General Convention Live: Getting rolling

The convention came to life today. The hotel lobbies on Convention Way were full of Episcopalians, milling about, greeting old friends, peering at message boards to find out where their committees were meeting and gradually adjusting to the notion that it was time to get down to business.

If there is a share vibe that informs these early stages of the convention, I haven’t picked up on it. The political landscape of the convention has changed with the departure of many of the members and clergy from the Church’s four most conservative dioceses. There is no absence of conservative voices in the Church—I helped prepare some of them to be media briefers yesterday.—but it isn’t clear if there is a organized right wing with a coherent political strategy, while there is most certainly an organized left, and center-left. Whether that gives the left an advantage remains to be seen. If you bring too many resources to bear against an opponent who has surrendered the field, you run the risk of appearing overly zealous, and alienating voters in the process.

Additionally, we are expecting only a smattering of mainstream media—most of it local—until next Tuesday, and not a grand contingent then. So the sense of playing on a big stage has been diminished.

In this environment, it’s possible—just possible—that the group that pursues its agenda with the greatest respect for its legislative opponents will carry the day.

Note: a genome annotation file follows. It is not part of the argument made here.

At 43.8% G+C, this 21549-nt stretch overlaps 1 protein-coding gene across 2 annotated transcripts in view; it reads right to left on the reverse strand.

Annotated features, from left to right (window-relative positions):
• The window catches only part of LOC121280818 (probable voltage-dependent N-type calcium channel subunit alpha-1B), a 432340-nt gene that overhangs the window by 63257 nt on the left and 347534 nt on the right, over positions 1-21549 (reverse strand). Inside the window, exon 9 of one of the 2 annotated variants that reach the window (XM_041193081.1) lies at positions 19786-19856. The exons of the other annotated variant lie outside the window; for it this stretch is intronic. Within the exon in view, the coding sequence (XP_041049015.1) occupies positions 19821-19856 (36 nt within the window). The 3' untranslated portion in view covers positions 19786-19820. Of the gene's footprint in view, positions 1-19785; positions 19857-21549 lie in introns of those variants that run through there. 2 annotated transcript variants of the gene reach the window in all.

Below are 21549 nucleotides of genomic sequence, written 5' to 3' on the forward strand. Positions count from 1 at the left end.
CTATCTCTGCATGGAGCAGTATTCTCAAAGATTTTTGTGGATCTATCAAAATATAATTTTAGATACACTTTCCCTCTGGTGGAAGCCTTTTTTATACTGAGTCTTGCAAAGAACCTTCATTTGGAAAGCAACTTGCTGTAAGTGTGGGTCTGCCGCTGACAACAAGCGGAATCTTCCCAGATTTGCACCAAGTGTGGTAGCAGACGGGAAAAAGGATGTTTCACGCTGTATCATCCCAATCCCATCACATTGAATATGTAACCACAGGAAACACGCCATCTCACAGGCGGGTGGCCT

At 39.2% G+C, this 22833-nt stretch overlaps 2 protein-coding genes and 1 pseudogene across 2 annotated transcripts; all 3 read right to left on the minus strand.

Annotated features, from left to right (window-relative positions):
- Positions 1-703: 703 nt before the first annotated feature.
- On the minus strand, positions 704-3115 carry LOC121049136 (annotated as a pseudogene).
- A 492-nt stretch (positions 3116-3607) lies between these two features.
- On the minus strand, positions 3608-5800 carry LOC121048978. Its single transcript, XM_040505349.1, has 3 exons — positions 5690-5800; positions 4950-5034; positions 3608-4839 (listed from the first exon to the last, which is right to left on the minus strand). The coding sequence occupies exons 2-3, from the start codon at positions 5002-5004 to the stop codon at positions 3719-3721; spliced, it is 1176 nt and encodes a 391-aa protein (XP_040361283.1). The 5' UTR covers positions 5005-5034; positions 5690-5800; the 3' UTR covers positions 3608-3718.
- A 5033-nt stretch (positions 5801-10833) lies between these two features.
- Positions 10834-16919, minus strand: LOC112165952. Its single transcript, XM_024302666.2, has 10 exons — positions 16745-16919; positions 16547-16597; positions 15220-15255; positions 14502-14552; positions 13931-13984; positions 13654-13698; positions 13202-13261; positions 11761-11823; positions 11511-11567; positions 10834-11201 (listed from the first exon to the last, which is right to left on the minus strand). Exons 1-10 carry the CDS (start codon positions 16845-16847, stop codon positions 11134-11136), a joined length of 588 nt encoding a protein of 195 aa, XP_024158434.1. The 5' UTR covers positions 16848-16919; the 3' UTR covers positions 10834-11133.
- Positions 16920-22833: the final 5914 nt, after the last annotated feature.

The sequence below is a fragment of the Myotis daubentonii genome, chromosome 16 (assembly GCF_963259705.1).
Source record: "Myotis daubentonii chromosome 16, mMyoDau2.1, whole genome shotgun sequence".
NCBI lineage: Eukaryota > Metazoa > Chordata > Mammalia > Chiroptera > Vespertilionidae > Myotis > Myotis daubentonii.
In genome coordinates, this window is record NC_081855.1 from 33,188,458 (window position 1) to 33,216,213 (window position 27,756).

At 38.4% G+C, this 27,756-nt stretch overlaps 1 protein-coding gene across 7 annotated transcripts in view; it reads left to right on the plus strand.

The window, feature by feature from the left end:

The vibe-less-ness of the convention derives in some measure from the legislative uncertainty that surrounds the traditional hot button issue of human sexuality. There are no fewer than 16 resolutions aimed at repealing, superseding or in some way mitigating the effects of Resolution B033. There is another cluster of resolutions that deal in one way or another with same-sex couples (Should they be blessed? Should they be married? Should they be blessed while we figure out whether they should be married? Should the law of a state be considered when determining the policies of a diocese?). I don’t think anyone can predict at this point the nature of the legislation that will finally come before the House of Bishop and the House of Deputies. As a result, it is difficult to determine—beyond the usual suspects—how people will vote. (I mean no disrespect by the phrase “usual suspects.” Some of my best friends are usual suspects.)

I wonder whether this uncertainty will help raise the profile of other events and issues, such as the Archbishop of Canterbury’s appearance at an economic forum tomorrow night, the efforts to institute a denominational health plan, revise the disciplinary canons, energize a new initiative to fight domestic poverty and otherwise communicate the fact that the Church is about more than an argument over sexuality.

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